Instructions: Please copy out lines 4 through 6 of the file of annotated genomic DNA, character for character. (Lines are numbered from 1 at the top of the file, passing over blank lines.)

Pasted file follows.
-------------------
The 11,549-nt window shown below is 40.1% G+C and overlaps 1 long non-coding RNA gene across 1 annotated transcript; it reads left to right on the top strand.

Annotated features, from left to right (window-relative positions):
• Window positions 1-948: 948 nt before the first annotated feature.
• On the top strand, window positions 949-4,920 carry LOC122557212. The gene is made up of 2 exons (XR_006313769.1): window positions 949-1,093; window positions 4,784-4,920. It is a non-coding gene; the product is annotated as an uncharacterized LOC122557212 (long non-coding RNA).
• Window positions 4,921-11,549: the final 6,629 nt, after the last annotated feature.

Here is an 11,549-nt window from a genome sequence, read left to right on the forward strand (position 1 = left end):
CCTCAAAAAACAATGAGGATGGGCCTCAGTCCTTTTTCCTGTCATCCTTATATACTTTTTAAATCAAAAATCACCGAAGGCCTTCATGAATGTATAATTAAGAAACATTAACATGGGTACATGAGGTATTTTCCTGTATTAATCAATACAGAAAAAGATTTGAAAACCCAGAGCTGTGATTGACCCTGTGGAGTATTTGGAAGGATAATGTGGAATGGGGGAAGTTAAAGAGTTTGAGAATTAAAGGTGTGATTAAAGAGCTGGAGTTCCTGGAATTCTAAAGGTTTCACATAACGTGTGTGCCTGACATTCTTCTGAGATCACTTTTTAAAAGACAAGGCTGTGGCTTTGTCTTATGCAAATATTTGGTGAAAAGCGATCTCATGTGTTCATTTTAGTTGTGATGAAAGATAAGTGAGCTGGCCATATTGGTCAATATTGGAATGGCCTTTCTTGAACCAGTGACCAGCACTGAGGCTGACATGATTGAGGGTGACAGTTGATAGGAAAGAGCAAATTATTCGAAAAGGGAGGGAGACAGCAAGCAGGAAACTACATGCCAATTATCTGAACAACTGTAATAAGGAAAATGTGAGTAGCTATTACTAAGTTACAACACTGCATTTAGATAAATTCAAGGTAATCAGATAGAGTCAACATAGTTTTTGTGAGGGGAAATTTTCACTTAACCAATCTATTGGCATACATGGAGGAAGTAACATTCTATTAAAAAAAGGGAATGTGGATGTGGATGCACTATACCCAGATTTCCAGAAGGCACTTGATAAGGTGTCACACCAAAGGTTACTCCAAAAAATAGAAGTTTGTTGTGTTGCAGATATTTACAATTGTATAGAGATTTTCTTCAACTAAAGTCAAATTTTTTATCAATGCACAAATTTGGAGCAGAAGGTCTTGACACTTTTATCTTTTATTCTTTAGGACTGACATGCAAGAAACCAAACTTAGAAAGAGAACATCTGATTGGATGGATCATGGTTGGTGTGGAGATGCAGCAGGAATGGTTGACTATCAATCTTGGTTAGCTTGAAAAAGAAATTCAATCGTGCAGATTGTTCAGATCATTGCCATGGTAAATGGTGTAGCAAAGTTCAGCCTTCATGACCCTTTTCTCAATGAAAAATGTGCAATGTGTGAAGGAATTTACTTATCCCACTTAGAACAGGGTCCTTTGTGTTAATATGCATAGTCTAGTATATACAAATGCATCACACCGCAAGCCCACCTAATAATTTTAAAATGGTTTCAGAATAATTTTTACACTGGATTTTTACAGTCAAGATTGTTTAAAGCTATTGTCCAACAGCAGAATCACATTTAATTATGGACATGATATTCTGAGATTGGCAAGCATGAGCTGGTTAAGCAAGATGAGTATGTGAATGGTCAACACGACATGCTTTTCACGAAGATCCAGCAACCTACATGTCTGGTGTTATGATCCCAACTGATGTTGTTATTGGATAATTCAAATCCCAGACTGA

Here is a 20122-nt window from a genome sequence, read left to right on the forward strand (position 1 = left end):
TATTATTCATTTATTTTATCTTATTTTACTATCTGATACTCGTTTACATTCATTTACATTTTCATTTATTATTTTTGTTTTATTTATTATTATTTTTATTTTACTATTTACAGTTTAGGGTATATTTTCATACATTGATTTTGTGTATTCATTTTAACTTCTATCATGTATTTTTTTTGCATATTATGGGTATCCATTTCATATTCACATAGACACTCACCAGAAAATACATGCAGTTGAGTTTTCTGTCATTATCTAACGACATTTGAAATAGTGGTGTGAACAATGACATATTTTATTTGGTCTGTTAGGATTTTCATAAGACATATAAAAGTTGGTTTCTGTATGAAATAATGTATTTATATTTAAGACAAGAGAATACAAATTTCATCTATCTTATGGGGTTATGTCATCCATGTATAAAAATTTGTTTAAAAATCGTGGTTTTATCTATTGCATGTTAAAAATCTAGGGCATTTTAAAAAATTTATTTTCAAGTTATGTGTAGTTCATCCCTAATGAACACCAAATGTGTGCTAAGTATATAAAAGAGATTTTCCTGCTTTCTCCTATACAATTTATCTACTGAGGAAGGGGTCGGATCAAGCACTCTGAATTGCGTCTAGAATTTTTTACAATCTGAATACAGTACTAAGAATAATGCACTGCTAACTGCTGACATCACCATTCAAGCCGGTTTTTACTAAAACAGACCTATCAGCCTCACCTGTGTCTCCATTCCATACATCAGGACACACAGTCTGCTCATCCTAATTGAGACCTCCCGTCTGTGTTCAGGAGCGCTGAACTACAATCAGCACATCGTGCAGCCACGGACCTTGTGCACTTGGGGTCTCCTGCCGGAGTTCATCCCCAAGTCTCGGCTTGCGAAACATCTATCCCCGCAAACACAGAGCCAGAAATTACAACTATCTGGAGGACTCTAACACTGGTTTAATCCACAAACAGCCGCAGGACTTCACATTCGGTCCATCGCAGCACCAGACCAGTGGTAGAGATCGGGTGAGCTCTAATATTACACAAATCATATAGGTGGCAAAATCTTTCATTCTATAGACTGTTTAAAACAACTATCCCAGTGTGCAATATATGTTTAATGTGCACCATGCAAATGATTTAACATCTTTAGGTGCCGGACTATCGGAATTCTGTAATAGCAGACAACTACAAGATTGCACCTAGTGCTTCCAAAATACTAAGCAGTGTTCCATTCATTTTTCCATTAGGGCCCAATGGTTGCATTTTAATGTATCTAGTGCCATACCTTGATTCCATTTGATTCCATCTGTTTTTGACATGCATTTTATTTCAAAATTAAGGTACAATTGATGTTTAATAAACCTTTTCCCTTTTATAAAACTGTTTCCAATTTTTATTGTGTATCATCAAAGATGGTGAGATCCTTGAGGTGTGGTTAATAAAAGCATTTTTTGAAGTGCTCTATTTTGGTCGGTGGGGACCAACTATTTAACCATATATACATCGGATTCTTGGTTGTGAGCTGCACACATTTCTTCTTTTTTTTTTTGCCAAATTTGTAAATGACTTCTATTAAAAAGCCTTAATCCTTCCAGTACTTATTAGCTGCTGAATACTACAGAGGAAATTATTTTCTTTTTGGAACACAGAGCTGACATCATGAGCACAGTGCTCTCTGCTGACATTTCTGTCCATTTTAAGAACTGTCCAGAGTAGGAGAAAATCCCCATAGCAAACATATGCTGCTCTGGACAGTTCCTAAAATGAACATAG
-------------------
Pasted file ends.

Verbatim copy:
• On the top strand, window positions 949-4,920 carry LOC122557212. The gene is made up of 2 exons (XR_006313769.1): window positions 949-1,093; window positions 4,784-4,920. It is a non-coding gene; the product is annotated as an uncharacterized LOC122557212 (long non-coding RNA).
• Window positions 4,921-11,549: the final 6,629 nt, after the last annotated feature.

Here is an 11,549-nt window from a genome sequence, read left to right on the forward strand (position 1 = left end):